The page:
Which electric vehicles lose the least range in winter?

Which electric vehicles lose the least range in winter?

Battery degradation and loss of range in cold weather are two elements that worry a good number of potential buyers of electric vehicles. Driving and charging habits are not at all the same as in summer.

Obviously, not all models are created equal. Some are more resistant than others to temperature drops. For example, they are equipped with a heat pump and an efficient battery management system so that they can travel long distances in winter while keeping the occupants warm.

Which electric vehicles lose the least range in winter?

A new study by Recurrent delves deeper into the question by comparing 13 popular electric vehicle models from recent years. To do this, the battery analysis firm used data from some 7,000 vehicles in the United States, then analyzed their range in winter between 20 and 30 degrees Fahrenheit (-6 to -1 degrees Celsius) as well as in summer at a temperature of 70 degrees Fahrenheit (21 degrees Celsius) compared to their official autonomy calculated by the EPA.

Recurrent warns that some of the figures do not quite represent the true reality and intends to take its investigation further, but the table below still gives a good idea.

Which electric vehicles lose the least range in winter?

Tesla in the lead

The Tesla models, known for their particularly active thermal management systems, dominate the others with a very small drop in autonomy in cold weather. Next come the Jaguar I-PACE and theAudi e-tron,each with a heat pump.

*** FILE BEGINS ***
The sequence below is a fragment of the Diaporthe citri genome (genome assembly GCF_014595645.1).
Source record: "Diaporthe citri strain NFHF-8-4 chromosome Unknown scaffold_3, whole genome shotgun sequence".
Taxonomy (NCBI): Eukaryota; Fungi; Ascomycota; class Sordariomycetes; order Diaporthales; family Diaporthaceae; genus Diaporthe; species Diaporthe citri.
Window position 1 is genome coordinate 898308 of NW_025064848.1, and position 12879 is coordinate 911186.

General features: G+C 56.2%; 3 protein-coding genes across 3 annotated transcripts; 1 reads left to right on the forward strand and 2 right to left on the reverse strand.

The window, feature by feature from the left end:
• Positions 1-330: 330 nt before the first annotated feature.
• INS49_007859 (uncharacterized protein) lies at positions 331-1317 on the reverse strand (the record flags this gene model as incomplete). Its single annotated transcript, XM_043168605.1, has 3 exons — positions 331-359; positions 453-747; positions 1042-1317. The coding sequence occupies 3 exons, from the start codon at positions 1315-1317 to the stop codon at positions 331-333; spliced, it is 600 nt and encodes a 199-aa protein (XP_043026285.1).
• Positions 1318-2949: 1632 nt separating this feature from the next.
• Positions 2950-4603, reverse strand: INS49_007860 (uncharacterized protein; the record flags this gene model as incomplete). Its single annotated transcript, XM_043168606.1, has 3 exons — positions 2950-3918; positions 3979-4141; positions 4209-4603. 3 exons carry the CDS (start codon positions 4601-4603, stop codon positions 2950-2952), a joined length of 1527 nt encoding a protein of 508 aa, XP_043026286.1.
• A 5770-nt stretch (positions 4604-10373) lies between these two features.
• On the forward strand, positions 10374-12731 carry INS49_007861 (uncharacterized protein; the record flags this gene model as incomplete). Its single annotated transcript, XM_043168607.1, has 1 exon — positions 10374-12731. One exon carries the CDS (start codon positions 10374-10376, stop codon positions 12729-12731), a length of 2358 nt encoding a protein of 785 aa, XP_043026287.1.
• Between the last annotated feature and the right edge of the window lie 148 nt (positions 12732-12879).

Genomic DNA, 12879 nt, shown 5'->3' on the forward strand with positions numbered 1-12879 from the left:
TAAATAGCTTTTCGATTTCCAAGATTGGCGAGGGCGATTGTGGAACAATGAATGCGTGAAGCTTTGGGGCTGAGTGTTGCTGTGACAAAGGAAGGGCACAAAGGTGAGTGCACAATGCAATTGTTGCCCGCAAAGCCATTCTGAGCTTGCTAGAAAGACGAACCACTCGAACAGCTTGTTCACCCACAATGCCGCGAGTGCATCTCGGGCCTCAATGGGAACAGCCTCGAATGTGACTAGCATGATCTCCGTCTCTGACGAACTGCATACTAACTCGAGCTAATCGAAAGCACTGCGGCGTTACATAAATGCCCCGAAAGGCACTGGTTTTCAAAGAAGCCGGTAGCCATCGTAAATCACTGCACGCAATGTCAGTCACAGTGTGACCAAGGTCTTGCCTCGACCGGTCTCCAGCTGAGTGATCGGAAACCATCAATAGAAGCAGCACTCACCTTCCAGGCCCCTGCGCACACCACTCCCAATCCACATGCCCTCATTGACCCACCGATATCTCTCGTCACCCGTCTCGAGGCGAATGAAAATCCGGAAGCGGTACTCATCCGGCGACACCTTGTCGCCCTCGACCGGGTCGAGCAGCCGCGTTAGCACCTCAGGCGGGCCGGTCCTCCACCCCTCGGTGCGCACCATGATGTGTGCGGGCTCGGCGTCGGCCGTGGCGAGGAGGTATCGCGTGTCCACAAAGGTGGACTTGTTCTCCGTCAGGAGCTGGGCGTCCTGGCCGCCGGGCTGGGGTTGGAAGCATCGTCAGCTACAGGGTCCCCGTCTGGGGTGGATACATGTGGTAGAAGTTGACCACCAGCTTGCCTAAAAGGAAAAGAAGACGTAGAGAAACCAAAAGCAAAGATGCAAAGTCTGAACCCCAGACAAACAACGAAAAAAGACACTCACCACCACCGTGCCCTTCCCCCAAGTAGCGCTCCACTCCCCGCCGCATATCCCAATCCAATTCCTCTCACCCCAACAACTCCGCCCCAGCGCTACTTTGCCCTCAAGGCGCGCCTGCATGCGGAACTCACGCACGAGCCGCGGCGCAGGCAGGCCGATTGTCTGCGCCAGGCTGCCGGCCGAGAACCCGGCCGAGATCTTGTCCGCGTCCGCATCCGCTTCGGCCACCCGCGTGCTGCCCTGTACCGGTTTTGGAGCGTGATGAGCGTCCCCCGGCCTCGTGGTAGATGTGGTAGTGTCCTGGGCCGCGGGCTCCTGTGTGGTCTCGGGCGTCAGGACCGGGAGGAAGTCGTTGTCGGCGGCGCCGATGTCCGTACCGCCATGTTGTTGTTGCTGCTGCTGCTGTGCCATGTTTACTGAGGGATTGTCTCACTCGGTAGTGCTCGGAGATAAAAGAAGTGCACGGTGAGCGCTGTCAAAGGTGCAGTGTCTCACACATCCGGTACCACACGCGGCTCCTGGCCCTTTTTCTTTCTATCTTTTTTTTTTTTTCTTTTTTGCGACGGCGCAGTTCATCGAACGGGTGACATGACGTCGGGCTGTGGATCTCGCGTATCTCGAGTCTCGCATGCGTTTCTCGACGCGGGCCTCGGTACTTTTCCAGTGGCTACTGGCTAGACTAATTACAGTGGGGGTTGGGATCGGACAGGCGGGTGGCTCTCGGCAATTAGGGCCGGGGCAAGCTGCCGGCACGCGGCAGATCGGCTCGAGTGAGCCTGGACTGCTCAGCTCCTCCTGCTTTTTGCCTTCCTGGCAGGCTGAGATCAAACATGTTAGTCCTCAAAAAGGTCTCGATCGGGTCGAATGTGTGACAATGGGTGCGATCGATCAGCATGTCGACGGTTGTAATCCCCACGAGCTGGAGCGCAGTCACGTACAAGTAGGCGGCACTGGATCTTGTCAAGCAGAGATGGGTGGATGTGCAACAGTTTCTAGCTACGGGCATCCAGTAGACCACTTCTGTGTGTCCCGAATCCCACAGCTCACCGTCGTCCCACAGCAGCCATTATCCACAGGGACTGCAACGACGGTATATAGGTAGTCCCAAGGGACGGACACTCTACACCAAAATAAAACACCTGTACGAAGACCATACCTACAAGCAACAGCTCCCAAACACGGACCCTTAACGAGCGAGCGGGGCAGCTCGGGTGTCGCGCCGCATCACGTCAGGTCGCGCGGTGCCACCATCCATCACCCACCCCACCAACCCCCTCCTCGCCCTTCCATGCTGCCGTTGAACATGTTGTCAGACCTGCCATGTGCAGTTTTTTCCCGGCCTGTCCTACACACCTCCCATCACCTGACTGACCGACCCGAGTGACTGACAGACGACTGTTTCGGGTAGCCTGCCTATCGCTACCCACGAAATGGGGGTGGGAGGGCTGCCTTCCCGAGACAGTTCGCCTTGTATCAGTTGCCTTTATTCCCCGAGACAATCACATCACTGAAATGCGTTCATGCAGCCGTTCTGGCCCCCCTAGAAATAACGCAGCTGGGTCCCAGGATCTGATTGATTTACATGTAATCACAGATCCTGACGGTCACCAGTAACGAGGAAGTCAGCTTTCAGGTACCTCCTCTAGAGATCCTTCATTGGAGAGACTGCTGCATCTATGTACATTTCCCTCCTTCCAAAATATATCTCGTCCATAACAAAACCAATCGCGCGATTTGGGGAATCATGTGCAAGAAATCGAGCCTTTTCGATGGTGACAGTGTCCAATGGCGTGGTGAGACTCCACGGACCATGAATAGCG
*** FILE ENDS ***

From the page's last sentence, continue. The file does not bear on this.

Conversely, the Ford Mustang Mach-E, Chevrolet Volt and Bolt EV as well as BMW i3 all post losses of more than 24%. There is also a good gap in the Hyundai Kona electric and the Volkswagen e-Golf,but in their case, it is explained by their ability to offer more autonomy in summer than what is announced by the EPA.

Which electric vehicles lose the least range in winter?


In order to maintain as much range as possible during the cold season, Recurrent recommends warming up the vehicle remotely (through a mobile app) before you arrive, when it is still plugged in and can draw energy from the grid instead of the battery. For the latter, it is much less demanding to maintain a warm temperature on board than to completely warm up the cabin.

Recurrent also notes that electric vehicles don’t charge as quickly in cold weather, so plan to leave yours plugged in more often and
longer. Last tip: you can reduce the level of regenerative braking to protect the battery when it is still cold and also to enjoy better control on slippery roads.

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